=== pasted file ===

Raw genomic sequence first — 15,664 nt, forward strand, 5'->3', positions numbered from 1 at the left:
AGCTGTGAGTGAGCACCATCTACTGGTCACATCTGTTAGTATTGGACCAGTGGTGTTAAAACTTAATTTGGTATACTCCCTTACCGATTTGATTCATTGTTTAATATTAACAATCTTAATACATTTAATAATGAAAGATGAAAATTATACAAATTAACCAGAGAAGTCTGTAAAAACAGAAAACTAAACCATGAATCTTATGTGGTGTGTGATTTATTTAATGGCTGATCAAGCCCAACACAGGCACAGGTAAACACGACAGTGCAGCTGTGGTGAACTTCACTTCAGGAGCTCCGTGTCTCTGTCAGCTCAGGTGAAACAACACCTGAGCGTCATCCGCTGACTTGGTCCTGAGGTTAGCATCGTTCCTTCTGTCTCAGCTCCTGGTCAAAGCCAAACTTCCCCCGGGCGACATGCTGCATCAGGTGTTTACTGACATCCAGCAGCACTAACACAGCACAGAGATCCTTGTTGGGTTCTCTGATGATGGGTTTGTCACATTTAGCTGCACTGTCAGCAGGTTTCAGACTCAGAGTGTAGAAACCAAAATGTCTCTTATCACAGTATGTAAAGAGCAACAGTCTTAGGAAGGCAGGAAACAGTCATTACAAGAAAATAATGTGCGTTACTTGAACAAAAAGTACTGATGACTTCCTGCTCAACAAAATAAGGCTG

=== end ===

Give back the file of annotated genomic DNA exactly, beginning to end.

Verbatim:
Raw genomic sequence first — 15,664 nt, forward strand, 5'->3', positions numbered from 1 at the left:
AGCTGTGAGTGAGCACCATCTACTGGTCACATCTGTTAGTATTGGACCAGTGGTGTTAAAACTTAATTTGGTATACTCCCTTACCGATTTGATTCATTGTTTAATATTAACAATCTTAATACATTTAATAATGAAAGATGAAAATTATACAAATTAACCAGAGAAGTCTGTAAAAACAGAAAACTAAACCATGAATCTTATGTGGTGTGTGATTTATTTAATGGCTGATCAAGCCCAACACAGGCACAGGTAAACACGACAGTGCAGCTGTGGTGAACTTCACTTCAGGAGCTCCGTGTCTCTGTCAGCTCAGGTGAAACAACACCTGAGCGTCATCCGCTGACTTGGTCCTGAGGTTAGCATCGTTCCTTCTGTCTCAGCTCCTGGTCAAAGCCAAACTTCCCCCGGGCGACATGCTGCATCAGGTGTTTACTGACATCCAGCAGCACTAACACAGCACAGAGATCCTTGTTGGGTTCTCTGATGATGGGTTTGTCACATTTAGCTGCACTGTCAGCAGGTTTCAGACTCAGAGTGTAGAAACCAAAATGTCTCTTATCACAGTATGTAAAGAGCAACAGTCTTAGGAAGGCAGGAAACAGTCATTACAAGAAAATAATGTGCGTTACTTGAACAAAAAGTACTGATGACTTCCTGCTCAACAAAATAAGGCTG